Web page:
Virtual Farm Tours at World Dairy Expo feature top dairies

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For more than a decade, the Virtual Farm Tours have been a producer favorite at World Dairy Expo, allowing attendees to visit a variety of dairies from around the U.S. without leaving the show. This year’s farms are among the very best in the dairy industry. They excel in the areas of cow care, technology, production, robots, genetics, calf and heifer care, cow management and RFID technology.

The free tours will be presented daily, Tuesday, October 1 through Saturday, October 5 in the Mendota 1 meeting room in the Exhibition Hall. The owners and managers will present a half-hour pictorial overview of their operation, including general operation information and highlights of exceptional management practices. Time for questions and discussion will follow. The presentations will be available for viewing on World Dairy Expo’s website after the show. Advanced Animal Diagnostics, AgSource Cooperative Services, American Jersey Cattle Association, DuPont Pioneer, Lely, Quality Liquid Feeds, Inc., Select Sires, Inc. and Vita Plus Corporation are sponsors of the 2013 Virtual Farm Tours. Following is a short biography and description of each tour:

Tuesday, Oct. 1, 2 p.m
Hosted by: Si-Ellen Farms, Jerome, Idaho
10,800 Milking/Cow Care
Sponsored by: Advanced Animal Diagnostics

At Si-Ellen Farms, it is believed that if you take good care of the cows, they will take good care of you. Originally a 100 cow dairy located in Vancouver, Si-Ellen Farms has now grown into two farms, consisting of 10,200 Holsteins and 600 Jerseys on 7,000 acres. The entire family, including Mike Roth and his seven brothers and sisters, focus their efforts on cow care. A full-time veterinarian and nutritionist are part of the staff of 145 employees that strive to provide the best care possible. This effort has paid off as they have a rolling herd average of 29,007 pounds of milk with a 160,000 somatic cell count. Si-Ellen Farms are environmental stewards as well. Within the last five years, they have added a retaining lake to catch irrigation water and developed this lake into a wildlife habitat by adding trees and other vegetation. Additionally, Si-Ellen Farms composts their manure, reducing the amount of commercial fertilizer and non-renewable resources needed. The Roth Family has been honored with numerous awards including the 2002 Innovative Dairy Farmer of the Year Award by the International Dairy Foods Association and was recognized as the 2013 Farmer of the Year by DairyBusiness WEST at the Western Dairy Management Conference.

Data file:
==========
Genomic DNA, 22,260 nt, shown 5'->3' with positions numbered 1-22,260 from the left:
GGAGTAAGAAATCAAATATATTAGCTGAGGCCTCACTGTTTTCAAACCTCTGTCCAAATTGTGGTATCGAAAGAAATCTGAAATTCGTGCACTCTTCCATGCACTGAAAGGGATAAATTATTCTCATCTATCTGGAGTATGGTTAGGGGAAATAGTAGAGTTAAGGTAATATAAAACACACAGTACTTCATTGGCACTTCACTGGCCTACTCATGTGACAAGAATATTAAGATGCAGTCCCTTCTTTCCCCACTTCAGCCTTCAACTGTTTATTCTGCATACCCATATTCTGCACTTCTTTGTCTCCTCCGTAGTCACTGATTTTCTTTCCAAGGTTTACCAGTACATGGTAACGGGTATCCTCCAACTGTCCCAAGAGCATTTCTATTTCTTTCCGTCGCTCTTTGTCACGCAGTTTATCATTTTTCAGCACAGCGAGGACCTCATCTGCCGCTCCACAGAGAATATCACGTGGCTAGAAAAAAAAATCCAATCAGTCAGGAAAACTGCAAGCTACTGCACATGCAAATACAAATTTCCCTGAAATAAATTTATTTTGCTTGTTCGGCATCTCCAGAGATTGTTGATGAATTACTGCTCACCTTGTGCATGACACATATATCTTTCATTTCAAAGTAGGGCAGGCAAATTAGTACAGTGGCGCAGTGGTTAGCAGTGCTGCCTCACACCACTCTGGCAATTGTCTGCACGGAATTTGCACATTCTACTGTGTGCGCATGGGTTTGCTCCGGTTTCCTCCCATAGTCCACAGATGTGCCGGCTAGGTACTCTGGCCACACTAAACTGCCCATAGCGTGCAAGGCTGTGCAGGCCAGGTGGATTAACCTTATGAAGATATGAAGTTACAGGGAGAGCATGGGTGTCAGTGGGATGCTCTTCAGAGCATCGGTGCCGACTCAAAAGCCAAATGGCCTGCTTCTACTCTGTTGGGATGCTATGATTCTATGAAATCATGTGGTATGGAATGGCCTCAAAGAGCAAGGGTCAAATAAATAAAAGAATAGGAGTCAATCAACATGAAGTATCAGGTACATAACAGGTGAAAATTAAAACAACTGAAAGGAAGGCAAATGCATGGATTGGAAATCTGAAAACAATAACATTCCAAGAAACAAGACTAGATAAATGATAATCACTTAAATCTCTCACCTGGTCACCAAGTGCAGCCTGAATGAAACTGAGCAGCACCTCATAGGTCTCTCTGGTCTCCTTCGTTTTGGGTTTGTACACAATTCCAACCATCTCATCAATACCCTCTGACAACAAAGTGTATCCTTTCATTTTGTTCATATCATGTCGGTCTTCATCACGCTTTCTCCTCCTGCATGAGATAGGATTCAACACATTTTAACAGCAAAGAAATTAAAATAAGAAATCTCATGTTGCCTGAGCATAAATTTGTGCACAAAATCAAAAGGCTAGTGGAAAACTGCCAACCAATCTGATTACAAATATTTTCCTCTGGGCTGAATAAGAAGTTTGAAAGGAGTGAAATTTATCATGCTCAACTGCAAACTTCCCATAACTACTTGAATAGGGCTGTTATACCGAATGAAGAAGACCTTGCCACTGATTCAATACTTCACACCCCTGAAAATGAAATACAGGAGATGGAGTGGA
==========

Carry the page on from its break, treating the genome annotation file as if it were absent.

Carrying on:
Wednesday, Oct. 2, 12:00 p.m.
Hosted by: Larson Acres, Evansville, Wis. 
2,900 Milking/Technology
Sponsored by: DuPont Pioneer

By using the latest technology, Larson Acres produces high quality milk more efficiently while being good neighbors. The Larson Acres herd consists of 2,900 cows, each outfitted with their own electronic ID. With these ID's, the Larson family and farm employees can keep a close eye on production levels. Most of the herd is housed in a cross ventilated barn, built in 2010. Several new calf facilities have also been added along with a wastewater treatment plant. Thanks to this specialized facility, no additional liquid manure storage was needed with the expansion of the herd. Since Larson Acres is located near a growing population, the Larsons have joined the ranks of social media to keep people abreast of changes on the farm. They utilize YouTube, Facebook, Pinterest and have their own website. Their website introduces the Larson family, explains their commitment to producing a high quality product and outlines the expansion process and how it created more jobs for the area. The farm even opened its doors to host the Rock County Dairy Breakfast in 1992 and again in 2012. For all their success, Larson Acres has been honored with the 2010 Distinguished Leadership Award by the Dairy Business Association and the 2011 Distinguished Agricultural Award by the Kiwanis Club of Downtown Madison. 

Wednesday, Oct. 2, 2 p.m.
Hosted by: Dutch Hollow Farm, LLC, Schodack Landing, N.Y.
627 Milking/Milk Production
Sponsored by: American Jersey Cattle Association